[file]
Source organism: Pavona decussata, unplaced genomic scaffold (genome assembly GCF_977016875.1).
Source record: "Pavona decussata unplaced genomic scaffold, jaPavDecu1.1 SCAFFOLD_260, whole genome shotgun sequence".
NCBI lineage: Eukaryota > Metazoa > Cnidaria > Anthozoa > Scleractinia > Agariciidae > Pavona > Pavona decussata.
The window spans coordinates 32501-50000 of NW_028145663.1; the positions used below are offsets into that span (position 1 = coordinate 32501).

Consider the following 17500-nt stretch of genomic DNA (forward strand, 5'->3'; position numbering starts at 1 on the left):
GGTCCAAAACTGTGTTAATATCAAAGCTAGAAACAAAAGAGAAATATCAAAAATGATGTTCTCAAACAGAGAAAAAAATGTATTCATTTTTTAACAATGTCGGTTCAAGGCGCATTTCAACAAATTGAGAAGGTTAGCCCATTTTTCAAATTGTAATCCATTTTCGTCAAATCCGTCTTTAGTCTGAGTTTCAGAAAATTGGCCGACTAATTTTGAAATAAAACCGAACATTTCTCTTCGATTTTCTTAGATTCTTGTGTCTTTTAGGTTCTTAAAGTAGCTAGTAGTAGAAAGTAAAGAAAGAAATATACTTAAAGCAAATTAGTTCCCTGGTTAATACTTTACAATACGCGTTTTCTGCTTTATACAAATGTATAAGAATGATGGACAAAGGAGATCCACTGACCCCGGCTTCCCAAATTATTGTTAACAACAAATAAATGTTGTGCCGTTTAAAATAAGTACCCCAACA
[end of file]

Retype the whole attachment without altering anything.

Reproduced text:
Source organism: Pavona decussata, unplaced genomic scaffold (genome assembly GCF_977016875.1).
Source record: "Pavona decussata unplaced genomic scaffold, jaPavDecu1.1 SCAFFOLD_260, whole genome shotgun sequence".
NCBI lineage: Eukaryota > Metazoa > Cnidaria > Anthozoa > Scleractinia > Agariciidae > Pavona > Pavona decussata.
The window spans coordinates 32501-50000 of NW_028145663.1; the positions used below are offsets into that span (position 1 = coordinate 32501).

Consider the following 17500-nt stretch of genomic DNA (forward strand, 5'->3'; position numbering starts at 1 on the left):
GGTCCAAAACTGTGTTAATATCAAAGCTAGAAACAAAAGAGAAATATCAAAAATGATGTTCTCAAACAGAGAAAAAAATGTATTCATTTTTTAACAATGTCGGTTCAAGGCGCATTTCAACAAATTGAGAAGGTTAGCCCATTTTTCAAATTGTAATCCATTTTCGTCAAATCCGTCTTTAGTCTGAGTTTCAGAAAATTGGCCGACTAATTTTGAAATAAAACCGAACATTTCTCTTCGATTTTCTTAGATTCTTGTGTCTTTTAGGTTCTTAAAGTAGCTAGTAGTAGAAAGTAAAGAAAGAAATATACTTAAAGCAAATTAGTTCCCTGGTTAATACTTTACAATACGCGTTTTCTGCTTTATACAAATGTATAAGAATGATGGACAAAGGAGATCCACTGACCCCGGCTTCCCAAATTATTGTTAACAACAAATAAATGTTGTGCCGTTTAAAATAAGTACCCCAACA